A sermon on the beatitudes from Matthew 5:1-12 preached on February 2, 2014.
This is Jesus’ first sermon. And like a lot of first-time preachers, in one big torrent of speech, it seems, Jesus crashes this humongous wave of everything onto us with his sermon. The Beatitudes can be overwhelming.
What are we to do with these Beatitudes?
Blessed are the poor in spirit.
Is Jesus asking us to become the poor in spirit?
Blessed are the meek.
Does Jesus want us to become meek? What good would it do for us to become meek? Is meekness something to strive for?
What is Jesus saying to us here?
During college, I went to Honduras with a group of 10 others from my home church. I actually went twice. Once after my freshman year and another time after my junior year. We spent most of our time during those trips in remote villages far outside of any major city. We traveled bumpy dirt roads to get to each place. During my first trip, we slept on dirt floors. We drank purified water while the villagers drank from their contaminated stream.
During my second trip to Honduras we spent most of our time in a similar village. 2 years had passed, and this village had running water. Toilets we could flush. Even a cold shower to wash ourselves with.
During the first trip, I felt sorry for the way the Honduran people had to live, but I was ready to leave the muddy village we had spent 6 days in. I was looking forward to going back into the city to stay at a climate-controlled hotel with tile floors and a mattress. All I could think about was eating that steak dinner at one of Copan’s finest restaurants that we had been promised to dine in at the end of our trip.
Something was different about that 2nd trip, though. Maybe my eyes were ready to see the suffering of the people we met there, but spending time with the people of Honduras was the greatest gift of that 2nd mission trip. Instead of wanting to rush through the trip in the eagerness of staying at the hotel and eating a steak dinner, I wanted to stay with the people.
On the last night of our stay at the remote village we has been serving in, the entire village threw us a party and made us orange punch—something simple to us but extravagant to them. As I sipped my punch, I listened to the patriarch of the village, their pastor, speak to us. He spoke through our translator. He said to us that they know what they don’t have. They see that we have it—the Nike sneakers, the fancy watches, the clean t-shirts, the shiny jewelry.
His words struck me hard. They know what they don’t have. That thought had never occurred to me. As naïve as it sounds, I had convinced myself that they had no idea what living in a 1st world culture was like—that they were completely ignorant of our wealth and extravagance. But they knew all about wealth. Here, I thought they were happy only because they didn’t know what they didn’t have.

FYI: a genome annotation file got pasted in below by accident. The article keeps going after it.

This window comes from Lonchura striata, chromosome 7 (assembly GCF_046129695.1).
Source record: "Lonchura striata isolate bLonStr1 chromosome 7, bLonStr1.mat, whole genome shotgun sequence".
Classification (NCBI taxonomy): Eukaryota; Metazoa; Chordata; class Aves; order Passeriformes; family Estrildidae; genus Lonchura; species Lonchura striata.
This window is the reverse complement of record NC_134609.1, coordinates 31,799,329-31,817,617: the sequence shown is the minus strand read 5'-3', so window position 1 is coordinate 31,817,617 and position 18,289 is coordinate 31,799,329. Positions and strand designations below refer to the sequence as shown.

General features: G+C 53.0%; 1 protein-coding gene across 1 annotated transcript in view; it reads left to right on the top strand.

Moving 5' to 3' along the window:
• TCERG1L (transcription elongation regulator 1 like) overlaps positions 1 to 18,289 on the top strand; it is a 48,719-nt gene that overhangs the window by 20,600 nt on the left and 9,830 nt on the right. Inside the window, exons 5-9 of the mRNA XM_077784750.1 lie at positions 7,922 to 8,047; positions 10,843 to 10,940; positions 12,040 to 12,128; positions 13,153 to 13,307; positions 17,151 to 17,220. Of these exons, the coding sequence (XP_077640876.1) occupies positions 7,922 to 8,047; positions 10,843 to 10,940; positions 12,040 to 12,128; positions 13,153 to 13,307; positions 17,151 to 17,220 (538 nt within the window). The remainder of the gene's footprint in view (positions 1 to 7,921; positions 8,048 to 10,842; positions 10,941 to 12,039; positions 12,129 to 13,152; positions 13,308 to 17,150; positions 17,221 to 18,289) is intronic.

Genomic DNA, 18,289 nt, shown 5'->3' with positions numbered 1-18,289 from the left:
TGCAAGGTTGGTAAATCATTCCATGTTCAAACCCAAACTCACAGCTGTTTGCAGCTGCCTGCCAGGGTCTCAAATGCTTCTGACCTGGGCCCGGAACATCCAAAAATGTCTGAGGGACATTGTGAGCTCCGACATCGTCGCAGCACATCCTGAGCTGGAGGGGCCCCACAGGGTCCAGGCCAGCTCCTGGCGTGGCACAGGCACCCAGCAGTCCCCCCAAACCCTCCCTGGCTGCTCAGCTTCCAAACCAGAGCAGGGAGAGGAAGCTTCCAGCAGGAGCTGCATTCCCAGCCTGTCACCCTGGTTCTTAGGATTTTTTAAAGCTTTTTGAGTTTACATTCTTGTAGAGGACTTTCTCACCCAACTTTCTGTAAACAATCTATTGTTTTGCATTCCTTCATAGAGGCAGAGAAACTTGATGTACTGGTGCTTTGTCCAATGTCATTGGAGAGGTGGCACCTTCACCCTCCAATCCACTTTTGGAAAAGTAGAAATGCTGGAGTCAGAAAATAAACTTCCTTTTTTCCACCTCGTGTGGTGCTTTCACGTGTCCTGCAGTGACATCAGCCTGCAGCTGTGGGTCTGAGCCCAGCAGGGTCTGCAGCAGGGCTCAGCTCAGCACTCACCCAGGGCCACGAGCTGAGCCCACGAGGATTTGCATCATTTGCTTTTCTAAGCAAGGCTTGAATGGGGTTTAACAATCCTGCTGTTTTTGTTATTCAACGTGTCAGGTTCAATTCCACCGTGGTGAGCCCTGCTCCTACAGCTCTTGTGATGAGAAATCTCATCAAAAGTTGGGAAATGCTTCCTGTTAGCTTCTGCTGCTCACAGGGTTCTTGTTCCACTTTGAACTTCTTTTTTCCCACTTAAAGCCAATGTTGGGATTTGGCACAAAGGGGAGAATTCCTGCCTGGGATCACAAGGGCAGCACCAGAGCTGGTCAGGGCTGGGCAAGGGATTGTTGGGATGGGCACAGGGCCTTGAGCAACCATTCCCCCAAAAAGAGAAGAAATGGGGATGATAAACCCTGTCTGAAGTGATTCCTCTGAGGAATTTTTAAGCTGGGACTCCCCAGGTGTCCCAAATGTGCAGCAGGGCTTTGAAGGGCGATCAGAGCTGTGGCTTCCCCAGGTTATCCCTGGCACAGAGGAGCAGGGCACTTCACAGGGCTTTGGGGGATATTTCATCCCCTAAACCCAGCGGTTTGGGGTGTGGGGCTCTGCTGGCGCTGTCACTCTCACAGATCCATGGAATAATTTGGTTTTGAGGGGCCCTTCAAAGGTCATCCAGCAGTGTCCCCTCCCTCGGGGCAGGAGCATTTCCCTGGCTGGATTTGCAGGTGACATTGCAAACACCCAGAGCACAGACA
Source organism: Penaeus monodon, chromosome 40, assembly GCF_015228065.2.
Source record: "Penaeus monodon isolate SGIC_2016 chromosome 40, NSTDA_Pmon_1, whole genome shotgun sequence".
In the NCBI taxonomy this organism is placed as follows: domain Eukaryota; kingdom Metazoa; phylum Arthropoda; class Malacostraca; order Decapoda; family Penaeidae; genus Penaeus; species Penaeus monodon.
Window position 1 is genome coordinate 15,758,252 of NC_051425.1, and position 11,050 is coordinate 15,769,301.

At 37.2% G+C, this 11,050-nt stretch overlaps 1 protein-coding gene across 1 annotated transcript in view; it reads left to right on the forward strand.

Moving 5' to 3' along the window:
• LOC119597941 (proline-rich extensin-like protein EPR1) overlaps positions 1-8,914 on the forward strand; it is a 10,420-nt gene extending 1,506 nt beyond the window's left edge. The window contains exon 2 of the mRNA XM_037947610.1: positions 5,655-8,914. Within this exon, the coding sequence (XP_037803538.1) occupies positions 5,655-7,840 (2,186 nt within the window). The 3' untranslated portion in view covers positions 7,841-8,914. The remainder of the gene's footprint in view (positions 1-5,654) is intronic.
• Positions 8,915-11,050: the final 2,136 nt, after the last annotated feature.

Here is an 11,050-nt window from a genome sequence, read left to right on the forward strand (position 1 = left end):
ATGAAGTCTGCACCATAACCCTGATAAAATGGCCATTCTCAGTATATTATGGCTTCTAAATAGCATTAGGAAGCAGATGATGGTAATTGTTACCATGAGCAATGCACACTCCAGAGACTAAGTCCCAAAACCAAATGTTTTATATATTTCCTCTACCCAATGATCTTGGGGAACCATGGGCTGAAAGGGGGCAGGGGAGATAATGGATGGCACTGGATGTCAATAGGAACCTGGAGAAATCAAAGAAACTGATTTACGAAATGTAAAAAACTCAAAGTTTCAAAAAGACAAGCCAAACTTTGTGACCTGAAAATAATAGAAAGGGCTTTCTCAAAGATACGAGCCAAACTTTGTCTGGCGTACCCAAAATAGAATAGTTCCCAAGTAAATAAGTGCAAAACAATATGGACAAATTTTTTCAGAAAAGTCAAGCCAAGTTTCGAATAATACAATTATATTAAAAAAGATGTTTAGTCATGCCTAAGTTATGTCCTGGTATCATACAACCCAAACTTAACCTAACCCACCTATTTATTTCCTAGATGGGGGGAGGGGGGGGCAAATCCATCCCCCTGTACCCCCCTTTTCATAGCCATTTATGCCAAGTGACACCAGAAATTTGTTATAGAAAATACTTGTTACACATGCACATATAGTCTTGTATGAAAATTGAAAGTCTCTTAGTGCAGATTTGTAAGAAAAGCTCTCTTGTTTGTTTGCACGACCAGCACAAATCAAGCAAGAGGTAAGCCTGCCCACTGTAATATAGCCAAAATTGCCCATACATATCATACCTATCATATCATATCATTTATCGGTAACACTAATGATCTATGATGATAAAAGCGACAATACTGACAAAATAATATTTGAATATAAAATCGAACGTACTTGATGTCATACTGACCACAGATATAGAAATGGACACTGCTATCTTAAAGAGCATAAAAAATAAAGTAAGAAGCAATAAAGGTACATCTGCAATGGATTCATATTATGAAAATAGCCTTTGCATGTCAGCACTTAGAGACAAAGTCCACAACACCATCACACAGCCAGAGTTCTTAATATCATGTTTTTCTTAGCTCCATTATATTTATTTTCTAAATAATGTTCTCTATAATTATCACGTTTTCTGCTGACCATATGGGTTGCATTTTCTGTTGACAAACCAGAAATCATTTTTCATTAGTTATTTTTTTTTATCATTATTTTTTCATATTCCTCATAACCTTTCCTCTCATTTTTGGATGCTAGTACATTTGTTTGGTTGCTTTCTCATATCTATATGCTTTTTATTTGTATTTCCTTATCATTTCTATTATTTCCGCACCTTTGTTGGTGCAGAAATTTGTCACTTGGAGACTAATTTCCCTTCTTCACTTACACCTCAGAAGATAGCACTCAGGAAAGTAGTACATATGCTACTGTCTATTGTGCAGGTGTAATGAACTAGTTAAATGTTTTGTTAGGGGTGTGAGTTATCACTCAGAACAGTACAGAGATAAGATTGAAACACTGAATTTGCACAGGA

I’m not quite sure why that thought hit me so hard. That night as I was washing dishes in the concrete sink outside with another member of our cohort, I talked to him about the torrent of thoughts that were tumbling through my head. Walls were suddenly crashing down inside my brain. What that village pastor said threw me and sent me spinning.
When I came back home, I started devouring books. All the sudden, I began craving ideas. I wanted to know more about the world. I was now thinking for people other than myself. I now knew of a culture other than the upper-middle class one that I had spent all of my life in. I was now experiencing a bigger world. One where the needs of others were just as important—or maybe more important than my own.
Jesus blesses the poor in spirit. As he pours blessing on the meek, the hungry, and the thirsty he says that they too are people who deserve to live full lives, and to experience God’s full blessing. That the poor and the meek are close to God’s heart.
We are people who don’t have to worry about where our next meal comes from, but that doesn’t mean that we are separate from those who will go hungry today. We are people who don’t have to worry about where our clean water will come from, but that doesn’t mean that we are separate from those who will go thirsty today. We are connected to those who have less, because just like them, we too are dependent upon the blessings of God for all that we are given. Just because we can easily afford those blessings doesn’t mean we’re more blessed.
Through these words of his first sermon, Jesus is trying to wake us up to the fact that all of us should concern ourselves with the plight of the have-nots just as much as we concern ourselves with providing for our own loved ones.
The beatitudes are really all about compassion. Compassion means “to suffer with”. When we practice compassion, we walk with those who are in misery. Compassion asks us to go where it hurts, to risk entering into someone else’s pain—to share in the brokenness of another.